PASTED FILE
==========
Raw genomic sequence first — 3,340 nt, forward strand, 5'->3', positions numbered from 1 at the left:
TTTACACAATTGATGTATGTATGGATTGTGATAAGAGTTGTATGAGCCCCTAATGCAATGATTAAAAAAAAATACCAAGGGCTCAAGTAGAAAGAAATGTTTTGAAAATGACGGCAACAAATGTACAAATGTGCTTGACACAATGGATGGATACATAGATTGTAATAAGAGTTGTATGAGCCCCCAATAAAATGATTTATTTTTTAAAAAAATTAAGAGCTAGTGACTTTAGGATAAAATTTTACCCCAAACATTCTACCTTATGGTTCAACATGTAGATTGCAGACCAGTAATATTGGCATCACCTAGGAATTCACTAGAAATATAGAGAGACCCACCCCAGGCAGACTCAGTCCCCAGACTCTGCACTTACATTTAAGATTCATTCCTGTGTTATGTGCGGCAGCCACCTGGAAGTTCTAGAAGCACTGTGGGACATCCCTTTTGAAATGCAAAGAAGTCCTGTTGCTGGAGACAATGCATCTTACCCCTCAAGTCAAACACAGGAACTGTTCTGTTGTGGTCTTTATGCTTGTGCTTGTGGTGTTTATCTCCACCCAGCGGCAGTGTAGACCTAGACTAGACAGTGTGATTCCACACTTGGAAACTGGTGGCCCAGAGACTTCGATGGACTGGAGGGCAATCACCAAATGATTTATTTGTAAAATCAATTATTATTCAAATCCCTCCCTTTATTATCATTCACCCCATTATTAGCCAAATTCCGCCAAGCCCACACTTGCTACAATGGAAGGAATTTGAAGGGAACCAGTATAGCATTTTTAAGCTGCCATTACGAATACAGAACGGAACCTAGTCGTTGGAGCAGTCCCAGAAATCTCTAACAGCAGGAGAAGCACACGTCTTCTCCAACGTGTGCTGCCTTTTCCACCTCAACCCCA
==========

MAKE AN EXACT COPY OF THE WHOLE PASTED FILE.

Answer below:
Raw genomic sequence first — 3,340 nt, forward strand, 5'->3', positions numbered from 1 at the left:
TTTACACAATTGATGTATGTATGGATTGTGATAAGAGTTGTATGAGCCCCTAATGCAATGATTAAAAAAAAATACCAAGGGCTCAAGTAGAAAGAAATGTTTTGAAAATGACGGCAACAAATGTACAAATGTGCTTGACACAATGGATGGATACATAGATTGTAATAAGAGTTGTATGAGCCCCCAATAAAATGATTTATTTTTTAAAAAAATTAAGAGCTAGTGACTTTAGGATAAAATTTTACCCCAAACATTCTACCTTATGGTTCAACATGTAGATTGCAGACCAGTAATATTGGCATCACCTAGGAATTCACTAGAAATATAGAGAGACCCACCCCAGGCAGACTCAGTCCCCAGACTCTGCACTTACATTTAAGATTCATTCCTGTGTTATGTGCGGCAGCCACCTGGAAGTTCTAGAAGCACTGTGGGACATCCCTTTTGAAATGCAAAGAAGTCCTGTTGCTGGAGACAATGCATCTTACCCCTCAAGTCAAACACAGGAACTGTTCTGTTGTGGTCTTTATGCTTGTGCTTGTGGTGTTTATCTCCACCCAGCGGCAGTGTAGACCTAGACTAGACAGTGTGATTCCACACTTGGAAACTGGTGGCCCAGAGACTTCGATGGACTGGAGGGCAATCACCAAATGATTTATTTGTAAAATCAATTATTATTCAAATCCCTCCCTTTATTATCATTCACCCCATTATTAGCCAAATTCCGCCAAGCCCACACTTGCTACAATGGAAGGAATTTGAAGGGAACCAGTATAGCATTTTTAAGCTGCCATTACGAATACAGAACGGAACCTAGTCGTTGGAGCAGTCCCAGAAATCTCTAACAGCAGGAGAAGCACACGTCTTCTCCAACGTGTGCTGCCTTTTCCACCTCAACCCCA